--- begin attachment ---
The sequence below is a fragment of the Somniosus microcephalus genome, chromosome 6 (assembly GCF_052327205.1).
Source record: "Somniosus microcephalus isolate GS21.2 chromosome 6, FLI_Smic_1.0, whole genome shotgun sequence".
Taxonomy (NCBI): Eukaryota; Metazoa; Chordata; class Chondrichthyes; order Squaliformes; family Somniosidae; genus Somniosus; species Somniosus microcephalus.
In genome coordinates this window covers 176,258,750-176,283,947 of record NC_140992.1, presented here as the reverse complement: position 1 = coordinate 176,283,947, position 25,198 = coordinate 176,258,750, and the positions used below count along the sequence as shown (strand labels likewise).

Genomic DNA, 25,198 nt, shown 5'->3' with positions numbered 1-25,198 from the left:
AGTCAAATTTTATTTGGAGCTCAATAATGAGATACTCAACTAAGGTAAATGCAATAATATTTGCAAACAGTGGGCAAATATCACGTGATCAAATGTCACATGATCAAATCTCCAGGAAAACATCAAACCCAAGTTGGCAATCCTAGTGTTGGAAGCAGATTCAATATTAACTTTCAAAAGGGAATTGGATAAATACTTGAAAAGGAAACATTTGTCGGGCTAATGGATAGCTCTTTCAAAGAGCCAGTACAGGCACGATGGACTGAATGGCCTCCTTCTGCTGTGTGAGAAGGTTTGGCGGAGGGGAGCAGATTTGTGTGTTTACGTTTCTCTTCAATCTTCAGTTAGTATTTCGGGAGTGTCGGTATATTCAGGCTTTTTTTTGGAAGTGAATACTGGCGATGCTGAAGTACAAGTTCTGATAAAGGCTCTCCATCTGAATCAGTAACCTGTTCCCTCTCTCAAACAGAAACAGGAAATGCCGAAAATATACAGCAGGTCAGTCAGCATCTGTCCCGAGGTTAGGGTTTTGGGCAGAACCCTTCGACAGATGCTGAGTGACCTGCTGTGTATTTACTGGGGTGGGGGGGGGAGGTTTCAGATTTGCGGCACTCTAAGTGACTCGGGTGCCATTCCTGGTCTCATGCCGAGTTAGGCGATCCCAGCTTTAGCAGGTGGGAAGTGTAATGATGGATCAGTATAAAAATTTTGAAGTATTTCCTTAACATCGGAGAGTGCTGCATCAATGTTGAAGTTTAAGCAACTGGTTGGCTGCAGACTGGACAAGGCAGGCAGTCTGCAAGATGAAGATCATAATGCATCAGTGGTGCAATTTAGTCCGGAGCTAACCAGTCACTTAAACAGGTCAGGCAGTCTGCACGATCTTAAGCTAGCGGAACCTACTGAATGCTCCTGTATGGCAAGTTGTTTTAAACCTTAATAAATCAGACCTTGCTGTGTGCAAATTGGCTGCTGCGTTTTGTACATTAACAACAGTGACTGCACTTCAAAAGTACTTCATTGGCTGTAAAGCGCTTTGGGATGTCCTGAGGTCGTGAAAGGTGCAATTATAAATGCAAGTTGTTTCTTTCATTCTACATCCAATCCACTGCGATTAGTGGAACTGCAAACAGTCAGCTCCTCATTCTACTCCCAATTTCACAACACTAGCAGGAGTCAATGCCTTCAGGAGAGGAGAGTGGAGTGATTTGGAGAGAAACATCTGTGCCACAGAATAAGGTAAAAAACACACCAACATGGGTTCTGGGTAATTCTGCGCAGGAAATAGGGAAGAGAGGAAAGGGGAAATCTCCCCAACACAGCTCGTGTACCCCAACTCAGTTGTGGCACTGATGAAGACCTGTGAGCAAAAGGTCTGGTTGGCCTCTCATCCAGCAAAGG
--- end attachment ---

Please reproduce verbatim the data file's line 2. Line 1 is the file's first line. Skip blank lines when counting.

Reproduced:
Source record: "Somniosus microcephalus isolate GS21.2 chromosome 6, FLI_Smic_1.0, whole genome shotgun sequence".